Fake brides, real love.
I wanted to create a world populated by elegant brides doing unbridal things. Passed out in a bathtub. Smoking by a graffiti-tagged wall. Dangling from a neon sign.
All brides. No glamor.
I shot six unbridal portraits within the first two weeks after the dresses arrived. By the end of that year, I had shot 30 of them all over Chicago.
Sometimes I had to jump through hoops to get permission to shoot in odd locations. When I met with the owner of a steel foundry and asked him if I could shoot pictures of a bride pouring molten steel in a white gown, I didn’t expect him to say yes. But as I sat in his office with Heidi (the bride in question) explaining the idea, his eyes lit up with childlike glee. “Wear a silk dress,” he advised, “Can’t wear polyester or it’ll melt.” Then he added with a wink, “We’ll have to make sure we follow OSHA safety procedures, of course.”
Sometimes I just showed up and did the shoot guerrilla style. Riding the Chicago L train one afternoon, I saw a vacant lot in a dilapidated West Side neighborhood. It was an empty block full of mud, garbage, and ramshackle houses with boarded windows. On it sat an unattended excavator, a giant piece of construction equipment, parked with no one around. No construction was happening at the moment, and there was no fence to keep me out.
I quickly called my friend Sara, who lived not too far from there, and asked if she was free that afternoon. I got her dress size and hurried home, pretty sure I had a gown that would fit her.
We met up at Sara’s apartment. She put on the dress and a long veil, and we drove to the site. We slogged across the muddy lot to the sleeping yellow dinosaur. (I hadn’t asked Sara to put on heels, thank God.) Sara was fearless. She walked right up to the cold, rusty claw and climbed in. I backed away and started shooting.
After about five minutes, we noticed a black car with tinted windows circling the block slowly. It stopped and seemed to be looking at us. I don’t know who was in the car, but I’m guessing it wasn’t anyone working for the construction company. Sara and I decided to quit while we were ahead. We hurried back to her car. It occurred to me later that we may have been naive to be there, in that neighborhood, with an expensive camera and a very eyecatching dress. If I had it to do over again, I would have brought more people. But we got the shot.
Every now and then, the unbride photos would reach people I never expected. The shot of a bride dumpster-diving ended up getting a life of its own as the poster for an improv show. The dumpster she was digging in had been tagged with graffiti. About a year after I took the photo, I was contacted by the street artist who had done the tagging. He had seen the poster, and he wanted to know if he could have a copy of the picture–his street art had since been painted over by the city. I gave him a framed 16×20, and later he helped me out as an advisor on another Unbride photo.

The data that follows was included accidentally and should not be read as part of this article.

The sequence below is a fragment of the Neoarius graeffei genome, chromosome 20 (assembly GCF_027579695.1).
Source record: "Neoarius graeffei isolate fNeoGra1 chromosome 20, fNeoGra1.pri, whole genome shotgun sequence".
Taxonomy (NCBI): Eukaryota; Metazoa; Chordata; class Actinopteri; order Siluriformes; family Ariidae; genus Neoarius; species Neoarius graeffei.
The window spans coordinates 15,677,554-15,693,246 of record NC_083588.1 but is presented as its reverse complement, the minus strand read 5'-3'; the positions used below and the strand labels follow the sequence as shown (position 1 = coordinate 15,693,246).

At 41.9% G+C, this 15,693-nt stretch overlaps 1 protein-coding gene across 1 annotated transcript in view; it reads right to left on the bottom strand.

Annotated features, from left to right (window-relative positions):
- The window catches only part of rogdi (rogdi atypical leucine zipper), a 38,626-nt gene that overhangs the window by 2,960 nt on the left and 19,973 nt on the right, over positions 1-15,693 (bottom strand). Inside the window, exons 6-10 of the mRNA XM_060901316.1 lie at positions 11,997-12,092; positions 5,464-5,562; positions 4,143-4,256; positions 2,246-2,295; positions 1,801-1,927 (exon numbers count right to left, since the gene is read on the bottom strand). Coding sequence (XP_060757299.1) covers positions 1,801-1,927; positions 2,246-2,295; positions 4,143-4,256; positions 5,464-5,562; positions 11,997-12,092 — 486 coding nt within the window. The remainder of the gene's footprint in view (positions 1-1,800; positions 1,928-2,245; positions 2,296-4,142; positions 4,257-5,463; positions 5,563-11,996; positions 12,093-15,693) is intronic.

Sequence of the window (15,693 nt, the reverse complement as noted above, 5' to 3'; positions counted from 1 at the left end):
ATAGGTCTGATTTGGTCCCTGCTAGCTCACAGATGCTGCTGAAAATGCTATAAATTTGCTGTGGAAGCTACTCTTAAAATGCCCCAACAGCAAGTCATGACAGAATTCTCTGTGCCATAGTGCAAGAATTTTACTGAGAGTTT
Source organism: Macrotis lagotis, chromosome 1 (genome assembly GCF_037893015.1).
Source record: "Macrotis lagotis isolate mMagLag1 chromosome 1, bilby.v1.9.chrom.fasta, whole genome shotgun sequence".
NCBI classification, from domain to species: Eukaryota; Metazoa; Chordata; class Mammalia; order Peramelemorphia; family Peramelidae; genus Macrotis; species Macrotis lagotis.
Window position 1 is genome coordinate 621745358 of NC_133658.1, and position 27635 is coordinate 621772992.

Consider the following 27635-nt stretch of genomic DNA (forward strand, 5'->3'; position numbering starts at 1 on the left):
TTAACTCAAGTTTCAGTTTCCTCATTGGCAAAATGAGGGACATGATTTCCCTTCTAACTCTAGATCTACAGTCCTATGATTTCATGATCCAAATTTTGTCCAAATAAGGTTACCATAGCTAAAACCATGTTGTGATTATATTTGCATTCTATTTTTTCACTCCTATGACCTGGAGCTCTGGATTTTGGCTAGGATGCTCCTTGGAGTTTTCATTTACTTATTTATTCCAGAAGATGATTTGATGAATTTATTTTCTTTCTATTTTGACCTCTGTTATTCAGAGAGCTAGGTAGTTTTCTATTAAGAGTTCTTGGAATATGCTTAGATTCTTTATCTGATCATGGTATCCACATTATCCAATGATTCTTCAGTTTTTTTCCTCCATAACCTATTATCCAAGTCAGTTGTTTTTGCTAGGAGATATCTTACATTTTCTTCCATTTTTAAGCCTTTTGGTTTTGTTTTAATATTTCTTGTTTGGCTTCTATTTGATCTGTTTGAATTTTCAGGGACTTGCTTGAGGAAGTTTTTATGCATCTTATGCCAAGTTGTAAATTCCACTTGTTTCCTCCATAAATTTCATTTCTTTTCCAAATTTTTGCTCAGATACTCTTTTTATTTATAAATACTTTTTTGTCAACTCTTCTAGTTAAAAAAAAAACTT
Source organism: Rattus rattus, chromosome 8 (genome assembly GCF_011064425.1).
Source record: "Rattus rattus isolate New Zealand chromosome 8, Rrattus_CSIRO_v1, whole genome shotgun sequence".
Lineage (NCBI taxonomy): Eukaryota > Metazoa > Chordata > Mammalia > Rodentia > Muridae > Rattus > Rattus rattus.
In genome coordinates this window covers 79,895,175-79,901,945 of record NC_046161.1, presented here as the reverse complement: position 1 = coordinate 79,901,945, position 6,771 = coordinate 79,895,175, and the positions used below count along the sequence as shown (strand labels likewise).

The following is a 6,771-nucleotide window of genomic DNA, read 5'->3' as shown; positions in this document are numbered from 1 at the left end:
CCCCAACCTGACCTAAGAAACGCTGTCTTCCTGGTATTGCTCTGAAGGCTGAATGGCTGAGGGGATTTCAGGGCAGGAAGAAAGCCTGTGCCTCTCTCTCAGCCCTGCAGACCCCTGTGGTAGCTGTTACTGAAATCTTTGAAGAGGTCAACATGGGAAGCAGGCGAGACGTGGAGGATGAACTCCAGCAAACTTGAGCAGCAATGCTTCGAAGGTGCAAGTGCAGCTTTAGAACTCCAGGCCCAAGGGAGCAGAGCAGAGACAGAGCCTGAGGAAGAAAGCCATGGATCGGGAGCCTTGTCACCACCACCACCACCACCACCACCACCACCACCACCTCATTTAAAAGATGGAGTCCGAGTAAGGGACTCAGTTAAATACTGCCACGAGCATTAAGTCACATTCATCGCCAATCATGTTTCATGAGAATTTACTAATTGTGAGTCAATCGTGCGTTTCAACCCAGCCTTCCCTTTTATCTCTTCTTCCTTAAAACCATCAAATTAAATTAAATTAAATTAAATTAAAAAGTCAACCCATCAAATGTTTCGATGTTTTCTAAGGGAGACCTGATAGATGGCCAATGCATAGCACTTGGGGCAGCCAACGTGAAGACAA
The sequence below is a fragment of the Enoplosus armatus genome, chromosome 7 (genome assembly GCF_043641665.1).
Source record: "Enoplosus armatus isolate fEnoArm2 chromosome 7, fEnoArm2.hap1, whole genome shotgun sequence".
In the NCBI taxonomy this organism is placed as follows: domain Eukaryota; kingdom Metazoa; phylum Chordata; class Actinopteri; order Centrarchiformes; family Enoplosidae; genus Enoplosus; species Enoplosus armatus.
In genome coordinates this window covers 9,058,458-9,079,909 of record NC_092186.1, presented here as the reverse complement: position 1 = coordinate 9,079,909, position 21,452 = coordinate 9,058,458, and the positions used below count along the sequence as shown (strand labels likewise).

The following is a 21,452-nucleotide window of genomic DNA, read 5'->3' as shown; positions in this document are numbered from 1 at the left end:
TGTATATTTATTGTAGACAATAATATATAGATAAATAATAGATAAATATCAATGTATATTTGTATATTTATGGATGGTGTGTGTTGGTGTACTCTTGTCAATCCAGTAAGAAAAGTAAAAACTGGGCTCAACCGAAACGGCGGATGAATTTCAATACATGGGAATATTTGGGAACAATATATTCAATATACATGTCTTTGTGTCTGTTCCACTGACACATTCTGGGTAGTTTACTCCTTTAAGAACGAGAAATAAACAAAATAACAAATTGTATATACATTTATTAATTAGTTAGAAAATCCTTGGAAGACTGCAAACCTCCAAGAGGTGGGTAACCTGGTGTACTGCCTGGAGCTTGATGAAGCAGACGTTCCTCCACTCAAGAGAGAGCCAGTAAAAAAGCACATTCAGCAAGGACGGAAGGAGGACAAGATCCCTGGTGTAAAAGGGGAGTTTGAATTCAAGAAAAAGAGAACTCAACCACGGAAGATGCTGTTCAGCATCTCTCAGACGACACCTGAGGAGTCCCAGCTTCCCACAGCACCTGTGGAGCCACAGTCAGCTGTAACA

So you may be wondering, how much did this project cost? More than I could afford, no doubt.
Sure I spent over a thousand dollars on slightly damaged bridal finery. Every one was a bargain. Anne and I didn’t have kids at that point, so the expense was relatively harmless.
In fact, Anne was extremely supportive of the whole project. Along with making veils, she came up with props, and she lent me her editorial eye on many occasions. She was great at hearing my initial ideas and refining them, adding details. There’s no way I could have done the project without her.
She also was kind enough to tolerate the overflow of white poof that took over our bedroom closet.
There’s only one bride in the whole series who’s wearing her real wedding dress. It’s Anne. She’s carving a pumpkin by herself at a Halloween party. She’s pretty great.
After I showed prints of the unbridal photos in a local art show, several people approached me, asking if I’d be interested in shooting their weddings. This shocked me. I had assumed that this project would kill any further wedding photo inquiries. Surely no one would see these irreverent images and think, “That’s the guy I want taking pictures at my wedding.”
Turns out I was wrong.
I was thrilled to learn that many people getting married weren’t interested in glamorous, fairytale portraits. Some folks would rather brush off the glossy fantasy and have some fun.
So I began shooting weddings for real. Unlike before, I decided to be a professional about it. What I quickly discovered was that I really enjoyed working for people who dug what I did, and they let me do it without standing over my shoulder. I didn’t have to shoot real weddings with tongue in cheek, either. I could do sincere, romantic, even glamorous, as long as I was on the same wavelength as the people I was working for.
And I worked harder for them because I liked them. I felt like they deserved wedding photos that would really represent their unique taste and style.
So the Unbrides ended up being kind of a filter. People who saw them and still wanted me to shoot their wedding–those were my people.
Before I seriously considered shooting weddings for a living, I thought it would be the drudgiest of drudgery. But my expectations were all wrong. When I really started trying, I realized that wedding photography wasn’t a limitation–it was an opportunity to blow people away.
Now, 15 years later, I look back at the real wedding portfolio I’ve put together, and I think the photos in there reflect who I am as much as the anti-glamor unbrides. (See Principle #3: Stay Interested.)
More importantly, I think about all of the wedding couples whom I’ve grown to love. Somehow, taking the piss out of bridal photography has led me to a deeper appreciation of weddings. I’ve gone from an irreverent photographic goof to forming real friendships with some truly amazing couples.